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Mass returns to Church of Nine Saints

  AT midday on Saturday (June 1) mass will be celebrated at the 1,500-year-old Church of the Nine Saints close to the Bridges of Ross in Kilbaha. The tranquil early Christian site overlooks the ocean. The ceremony will be the first held there since August 26, 1973, when Fr Seamus O’Dea said mass in the company of visiting students from Maynooth. That mass is believed to have been the first celebrated in the church for 1,000 years. The Church of the Nine Saints is located on the land of Patrick and Mary Magner, Ross. The church was built by St Senan around 500 AD and next to the church lies the burial ground of the saints. St Senan’s story originated at a time when paganism gradually gave way to Christianity. He was born in Magh Lacha, about four miles north-east of Kilrush. As a child, he was sent to join his clansmen in battle in Corcomroe, a territory located in …

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Students say Fáilte chuig an Chláir

TO raise awareness of the world record attempt ‘Welcoming Claires to County Clare’ on June 23, the Clare Volunteer Centre and An Clár as Gaeilge Teo ran an art competition through local national schools. Almost 500 pupils entered the competition, which was adjudicated by Dolores O’Halloran (Clare Volunteer Centre), Karen Dunn (graphic designer) and Domhnall Ó Loinsigh (An Clár as Gaeilge).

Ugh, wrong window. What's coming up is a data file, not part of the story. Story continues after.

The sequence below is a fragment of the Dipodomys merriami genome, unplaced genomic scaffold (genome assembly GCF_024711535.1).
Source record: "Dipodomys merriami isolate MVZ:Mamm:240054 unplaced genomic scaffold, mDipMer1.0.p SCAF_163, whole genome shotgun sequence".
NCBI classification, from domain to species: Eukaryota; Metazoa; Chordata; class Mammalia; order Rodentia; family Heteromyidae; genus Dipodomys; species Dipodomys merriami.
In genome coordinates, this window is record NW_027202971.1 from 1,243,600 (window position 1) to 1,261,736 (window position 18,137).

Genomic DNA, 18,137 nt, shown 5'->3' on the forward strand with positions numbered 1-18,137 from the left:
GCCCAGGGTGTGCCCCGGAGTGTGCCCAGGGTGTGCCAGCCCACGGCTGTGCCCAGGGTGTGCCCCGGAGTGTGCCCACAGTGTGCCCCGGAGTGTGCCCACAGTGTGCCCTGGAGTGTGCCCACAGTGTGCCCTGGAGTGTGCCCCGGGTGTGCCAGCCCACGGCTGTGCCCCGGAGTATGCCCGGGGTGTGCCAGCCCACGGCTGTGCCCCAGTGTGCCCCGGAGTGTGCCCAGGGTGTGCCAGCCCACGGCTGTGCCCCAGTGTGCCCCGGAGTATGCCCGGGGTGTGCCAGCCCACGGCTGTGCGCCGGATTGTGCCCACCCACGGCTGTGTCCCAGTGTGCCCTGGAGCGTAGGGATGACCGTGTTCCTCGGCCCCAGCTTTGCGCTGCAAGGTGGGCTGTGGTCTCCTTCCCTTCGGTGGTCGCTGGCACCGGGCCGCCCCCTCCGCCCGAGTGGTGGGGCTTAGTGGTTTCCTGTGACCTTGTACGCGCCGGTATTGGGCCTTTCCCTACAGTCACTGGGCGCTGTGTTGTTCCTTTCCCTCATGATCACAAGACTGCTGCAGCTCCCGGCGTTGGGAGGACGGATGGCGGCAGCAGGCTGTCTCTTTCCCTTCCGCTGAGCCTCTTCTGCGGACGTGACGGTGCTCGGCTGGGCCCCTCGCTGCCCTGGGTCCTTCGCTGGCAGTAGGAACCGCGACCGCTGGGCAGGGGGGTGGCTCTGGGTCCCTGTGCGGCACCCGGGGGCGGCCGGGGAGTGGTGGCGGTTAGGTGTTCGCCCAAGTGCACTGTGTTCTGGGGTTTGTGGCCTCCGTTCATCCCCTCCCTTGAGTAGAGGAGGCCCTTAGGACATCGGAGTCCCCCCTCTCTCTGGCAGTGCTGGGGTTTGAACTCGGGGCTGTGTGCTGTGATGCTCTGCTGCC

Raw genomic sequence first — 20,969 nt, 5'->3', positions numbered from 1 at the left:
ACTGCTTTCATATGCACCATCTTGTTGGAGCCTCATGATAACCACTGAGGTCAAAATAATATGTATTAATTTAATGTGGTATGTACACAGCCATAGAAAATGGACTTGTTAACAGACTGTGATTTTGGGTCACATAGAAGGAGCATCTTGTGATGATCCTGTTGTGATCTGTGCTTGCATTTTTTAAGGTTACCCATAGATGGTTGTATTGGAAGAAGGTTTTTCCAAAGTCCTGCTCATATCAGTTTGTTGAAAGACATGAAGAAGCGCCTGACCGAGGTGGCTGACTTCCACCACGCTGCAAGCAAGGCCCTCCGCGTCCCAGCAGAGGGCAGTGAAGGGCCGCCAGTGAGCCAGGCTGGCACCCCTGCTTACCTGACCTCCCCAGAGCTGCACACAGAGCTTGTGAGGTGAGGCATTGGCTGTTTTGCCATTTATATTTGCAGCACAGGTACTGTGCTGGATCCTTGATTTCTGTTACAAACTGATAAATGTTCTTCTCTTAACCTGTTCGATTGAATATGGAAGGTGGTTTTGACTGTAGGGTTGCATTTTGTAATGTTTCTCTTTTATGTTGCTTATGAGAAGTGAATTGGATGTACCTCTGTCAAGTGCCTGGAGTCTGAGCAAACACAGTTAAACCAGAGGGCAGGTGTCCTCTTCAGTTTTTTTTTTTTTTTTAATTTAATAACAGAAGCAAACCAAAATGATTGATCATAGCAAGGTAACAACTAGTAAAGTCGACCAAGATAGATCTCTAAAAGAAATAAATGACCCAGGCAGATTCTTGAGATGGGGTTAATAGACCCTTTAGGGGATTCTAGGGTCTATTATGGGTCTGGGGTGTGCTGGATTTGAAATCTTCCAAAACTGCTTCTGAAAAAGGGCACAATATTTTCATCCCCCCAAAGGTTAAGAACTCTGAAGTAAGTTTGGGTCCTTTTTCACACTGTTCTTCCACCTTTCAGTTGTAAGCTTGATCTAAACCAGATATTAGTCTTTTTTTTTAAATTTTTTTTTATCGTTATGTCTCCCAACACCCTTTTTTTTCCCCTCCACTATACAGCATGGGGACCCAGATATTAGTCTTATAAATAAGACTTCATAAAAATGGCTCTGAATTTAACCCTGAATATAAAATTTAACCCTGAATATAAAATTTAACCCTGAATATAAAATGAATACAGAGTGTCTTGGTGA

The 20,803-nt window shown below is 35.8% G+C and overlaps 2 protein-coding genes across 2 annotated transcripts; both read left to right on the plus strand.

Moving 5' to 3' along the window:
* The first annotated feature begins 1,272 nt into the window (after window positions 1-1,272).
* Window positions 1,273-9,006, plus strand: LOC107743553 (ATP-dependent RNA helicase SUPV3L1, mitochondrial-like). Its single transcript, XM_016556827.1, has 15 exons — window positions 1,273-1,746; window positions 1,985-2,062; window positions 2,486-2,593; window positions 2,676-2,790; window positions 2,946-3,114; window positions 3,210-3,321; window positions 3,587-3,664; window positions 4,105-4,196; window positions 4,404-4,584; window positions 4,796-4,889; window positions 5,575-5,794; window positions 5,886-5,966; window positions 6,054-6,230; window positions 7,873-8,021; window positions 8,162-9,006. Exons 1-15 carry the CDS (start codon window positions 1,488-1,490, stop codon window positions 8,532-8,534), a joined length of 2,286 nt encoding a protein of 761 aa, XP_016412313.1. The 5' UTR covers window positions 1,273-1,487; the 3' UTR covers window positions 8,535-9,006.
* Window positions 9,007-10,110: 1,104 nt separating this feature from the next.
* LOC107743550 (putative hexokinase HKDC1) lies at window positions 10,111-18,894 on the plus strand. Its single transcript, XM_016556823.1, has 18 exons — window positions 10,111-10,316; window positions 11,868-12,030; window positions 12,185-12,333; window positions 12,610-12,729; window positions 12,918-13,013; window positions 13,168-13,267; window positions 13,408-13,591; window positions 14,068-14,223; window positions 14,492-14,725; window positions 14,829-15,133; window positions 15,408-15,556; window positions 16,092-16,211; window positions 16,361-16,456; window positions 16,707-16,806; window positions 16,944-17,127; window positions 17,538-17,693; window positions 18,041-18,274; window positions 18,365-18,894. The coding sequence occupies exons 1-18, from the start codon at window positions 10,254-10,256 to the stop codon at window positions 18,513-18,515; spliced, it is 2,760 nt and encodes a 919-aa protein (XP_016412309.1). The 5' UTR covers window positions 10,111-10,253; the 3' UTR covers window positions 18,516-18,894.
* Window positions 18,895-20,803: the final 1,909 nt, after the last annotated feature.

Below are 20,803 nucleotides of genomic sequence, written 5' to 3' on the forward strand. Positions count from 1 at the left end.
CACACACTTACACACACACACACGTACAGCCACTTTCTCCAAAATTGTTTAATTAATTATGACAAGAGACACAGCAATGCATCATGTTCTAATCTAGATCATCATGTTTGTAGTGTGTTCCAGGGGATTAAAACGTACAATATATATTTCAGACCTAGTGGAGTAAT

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Still at war?

IS our civil war still going on? Maybe we might think so when we listen to politicians but the actual civil war itself never officially ended. There was never a surrender by the Irregulars or a treaty between both sides – they might have thought that the mere mention of a treaty in those distressed times would have been asking for trouble.

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Celebrated storytellers

This year’s Clare Champion Short Story competition yielded a record number of entries, with 270 short stories received from secondary school students across the county. Speaking at the awards ceremony held in the De Valera Library on Thursday last, John Galvin, managing director of The Clare Champion, commended the short-listed entries, who he said were all winners as this year’s standards were very high. He said that in the modern age of email, Facebook and Twitter we probably write more in our day-to-day lives than heretofore, but it was important not to let writing standards drop. Clare Champion editor Austin Hobbs added, “I really enjoy this occasion as I see young writers emerge year after year. It’s rewarding for The Clare Champion that we continue to get a great response to the competition.”Winner of first place in the senior category was Keelan Cunningham of Kilrush Community School. Highly commended in the junior category last year, he said his winning entry, …

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